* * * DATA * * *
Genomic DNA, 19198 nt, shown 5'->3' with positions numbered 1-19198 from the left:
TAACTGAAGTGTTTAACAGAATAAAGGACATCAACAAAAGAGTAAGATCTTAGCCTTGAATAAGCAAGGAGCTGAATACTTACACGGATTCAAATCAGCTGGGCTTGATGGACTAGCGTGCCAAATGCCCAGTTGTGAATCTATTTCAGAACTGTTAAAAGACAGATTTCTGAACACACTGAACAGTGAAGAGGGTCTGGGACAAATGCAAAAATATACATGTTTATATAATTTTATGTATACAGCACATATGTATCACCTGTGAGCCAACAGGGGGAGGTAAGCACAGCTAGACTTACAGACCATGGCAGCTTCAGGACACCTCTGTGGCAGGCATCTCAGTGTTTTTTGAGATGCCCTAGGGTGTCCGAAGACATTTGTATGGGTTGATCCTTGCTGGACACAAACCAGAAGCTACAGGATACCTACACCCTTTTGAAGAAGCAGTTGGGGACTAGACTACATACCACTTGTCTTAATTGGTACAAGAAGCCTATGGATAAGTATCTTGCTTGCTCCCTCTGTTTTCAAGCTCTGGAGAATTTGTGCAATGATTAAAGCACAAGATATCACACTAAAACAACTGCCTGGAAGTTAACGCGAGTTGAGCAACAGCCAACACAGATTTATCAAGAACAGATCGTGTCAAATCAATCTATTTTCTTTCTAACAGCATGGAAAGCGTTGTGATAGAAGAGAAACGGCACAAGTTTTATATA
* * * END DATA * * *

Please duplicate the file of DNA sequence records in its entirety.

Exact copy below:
Genomic DNA, 19198 nt, shown 5'->3' with positions numbered 1-19198 from the left:
TAACTGAAGTGTTTAACAGAATAAAGGACATCAACAAAAGAGTAAGATCTTAGCCTTGAATAAGCAAGGAGCTGAATACTTACACGGATTCAAATCAGCTGGGCTTGATGGACTAGCGTGCCAAATGCCCAGTTGTGAATCTATTTCAGAACTGTTAAAAGACAGATTTCTGAACACACTGAACAGTGAAGAGGGTCTGGGACAAATGCAAAAATATACATGTTTATATAATTTTATGTATACAGCACATATGTATCACCTGTGAGCCAACAGGGGGAGGTAAGCACAGCTAGACTTACAGACCATGGCAGCTTCAGGACACCTCTGTGGCAGGCATCTCAGTGTTTTTTGAGATGCCCTAGGGTGTCCGAAGACATTTGTATGGGTTGATCCTTGCTGGACACAAACCAGAAGCTACAGGATACCTACACCCTTTTGAAGAAGCAGTTGGGGACTAGACTACATACCACTTGTCTTAATTGGTACAAGAAGCCTATGGATAAGTATCTTGCTTGCTCCCTCTGTTTTCAAGCTCTGGAGAATTTGTGCAATGATTAAAGCACAAGATATCACACTAAAACAACTGCCTGGAAGTTAACGCGAGTTGAGCAACAGCCAACACAGATTTATCAAGAACAGATCGTGTCAAATCAATCTATTTTCTTTCTAACAGCATGGAAAGCGTTGTGATAGAAGAGAAACGGCACAAGTTTTATATA